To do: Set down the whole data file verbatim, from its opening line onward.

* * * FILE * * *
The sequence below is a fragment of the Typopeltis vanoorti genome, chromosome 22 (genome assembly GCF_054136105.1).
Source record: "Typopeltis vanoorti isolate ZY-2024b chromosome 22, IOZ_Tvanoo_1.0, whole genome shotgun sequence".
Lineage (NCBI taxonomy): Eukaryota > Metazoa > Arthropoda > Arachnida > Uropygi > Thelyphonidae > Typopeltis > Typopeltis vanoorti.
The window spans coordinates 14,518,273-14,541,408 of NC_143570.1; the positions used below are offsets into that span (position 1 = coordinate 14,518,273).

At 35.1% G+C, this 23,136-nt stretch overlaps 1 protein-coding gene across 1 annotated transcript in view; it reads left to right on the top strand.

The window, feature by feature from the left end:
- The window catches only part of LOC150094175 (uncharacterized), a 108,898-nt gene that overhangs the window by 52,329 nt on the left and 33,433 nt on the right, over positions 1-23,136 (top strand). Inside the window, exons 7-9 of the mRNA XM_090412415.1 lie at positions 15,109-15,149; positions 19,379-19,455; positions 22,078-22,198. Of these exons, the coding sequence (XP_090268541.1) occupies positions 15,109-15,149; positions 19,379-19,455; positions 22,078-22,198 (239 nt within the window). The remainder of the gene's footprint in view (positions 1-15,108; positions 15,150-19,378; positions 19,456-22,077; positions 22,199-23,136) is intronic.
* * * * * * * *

The sequence below is a fragment of the Typopeltis vanoorti genome, chromosome 22 (genome assembly GCF_054136105.1).
Source record: "Typopeltis vanoorti isolate ZY-2024b chromosome 22, IOZ_Tvanoo_1.0, whole genome shotgun sequence".
Lineage (NCBI taxonomy): Eukaryota > Metazoa > Arthropoda > Arachnida > Uropygi > Thelyphonidae > Typopeltis > Typopeltis vanoorti.
The window spans coordinates 14,518,273-14,541,408 of NC_143570.1; the positions used below are offsets into that span (position 1 = coordinate 14,518,273).

At 35.1% G+C, this 23,136-nt stretch overlaps 1 protein-coding gene across 1 annotated transcript in view; it reads left to right on the top strand.

The window, feature by feature from the left end:
- The window catches only part of LOC150094175 (uncharacterized), a 108,898-nt gene that overhangs the window by 52,329 nt on the left and 33,433 nt on the right, over positions 1-23,136 (top strand). Inside the window, exons 7-9 of the mRNA XM_090412415.1 lie at positions 15,109-15,149; positions 19,379-19,455; positions 22,078-22,198. Of these exons, the coding sequence (XP_090268541.1) occupies positions 15,109-15,149; positions 19,379-19,455; positions 22,078-22,198 (239 nt within the window). The remainder of the gene's footprint in view (positions 1-15,108; positions 15,150-19,378; positions 19,456-22,077; positions 22,199-23,136) is intronic.